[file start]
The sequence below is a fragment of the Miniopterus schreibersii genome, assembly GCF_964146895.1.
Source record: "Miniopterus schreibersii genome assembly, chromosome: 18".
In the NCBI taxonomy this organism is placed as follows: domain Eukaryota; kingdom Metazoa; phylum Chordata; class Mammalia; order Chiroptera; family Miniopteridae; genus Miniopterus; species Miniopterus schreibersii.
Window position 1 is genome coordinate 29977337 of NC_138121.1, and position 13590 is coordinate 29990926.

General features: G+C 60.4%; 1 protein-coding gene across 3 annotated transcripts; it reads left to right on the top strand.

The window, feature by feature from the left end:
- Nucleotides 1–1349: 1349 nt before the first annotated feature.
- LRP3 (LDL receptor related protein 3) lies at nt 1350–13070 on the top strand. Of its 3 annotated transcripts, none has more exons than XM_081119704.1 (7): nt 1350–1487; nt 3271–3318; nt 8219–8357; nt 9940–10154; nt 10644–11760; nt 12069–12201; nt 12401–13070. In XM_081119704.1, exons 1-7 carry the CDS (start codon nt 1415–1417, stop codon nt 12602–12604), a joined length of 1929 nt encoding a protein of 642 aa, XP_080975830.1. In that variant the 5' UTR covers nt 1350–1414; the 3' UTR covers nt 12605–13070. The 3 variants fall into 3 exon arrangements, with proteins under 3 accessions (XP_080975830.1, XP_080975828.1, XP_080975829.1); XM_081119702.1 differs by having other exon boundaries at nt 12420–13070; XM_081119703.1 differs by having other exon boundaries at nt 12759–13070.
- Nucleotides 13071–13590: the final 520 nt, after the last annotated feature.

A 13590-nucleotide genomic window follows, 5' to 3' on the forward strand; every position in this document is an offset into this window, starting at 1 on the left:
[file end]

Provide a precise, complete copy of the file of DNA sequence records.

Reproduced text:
The sequence below is a fragment of the Miniopterus schreibersii genome, assembly GCF_964146895.1.
Source record: "Miniopterus schreibersii genome assembly, chromosome: 18".
In the NCBI taxonomy this organism is placed as follows: domain Eukaryota; kingdom Metazoa; phylum Chordata; class Mammalia; order Chiroptera; family Miniopteridae; genus Miniopterus; species Miniopterus schreibersii.
Window position 1 is genome coordinate 29977337 of NC_138121.1, and position 13590 is coordinate 29990926.

General features: G+C 60.4%; 1 protein-coding gene across 3 annotated transcripts; it reads left to right on the top strand.

The window, feature by feature from the left end:
- Nucleotides 1–1349: 1349 nt before the first annotated feature.
- LRP3 (LDL receptor related protein 3) lies at nt 1350–13070 on the top strand. Of its 3 annotated transcripts, none has more exons than XM_081119704.1 (7): nt 1350–1487; nt 3271–3318; nt 8219–8357; nt 9940–10154; nt 10644–11760; nt 12069–12201; nt 12401–13070. In XM_081119704.1, exons 1-7 carry the CDS (start codon nt 1415–1417, stop codon nt 12602–12604), a joined length of 1929 nt encoding a protein of 642 aa, XP_080975830.1. In that variant the 5' UTR covers nt 1350–1414; the 3' UTR covers nt 12605–13070. The 3 variants fall into 3 exon arrangements, with proteins under 3 accessions (XP_080975830.1, XP_080975828.1, XP_080975829.1); XM_081119702.1 differs by having other exon boundaries at nt 12420–13070; XM_081119703.1 differs by having other exon boundaries at nt 12759–13070.
- Nucleotides 13071–13590: the final 520 nt, after the last annotated feature.

A 13590-nucleotide genomic window follows, 5' to 3' on the forward strand; every position in this document is an offset into this window, starting at 1 on the left: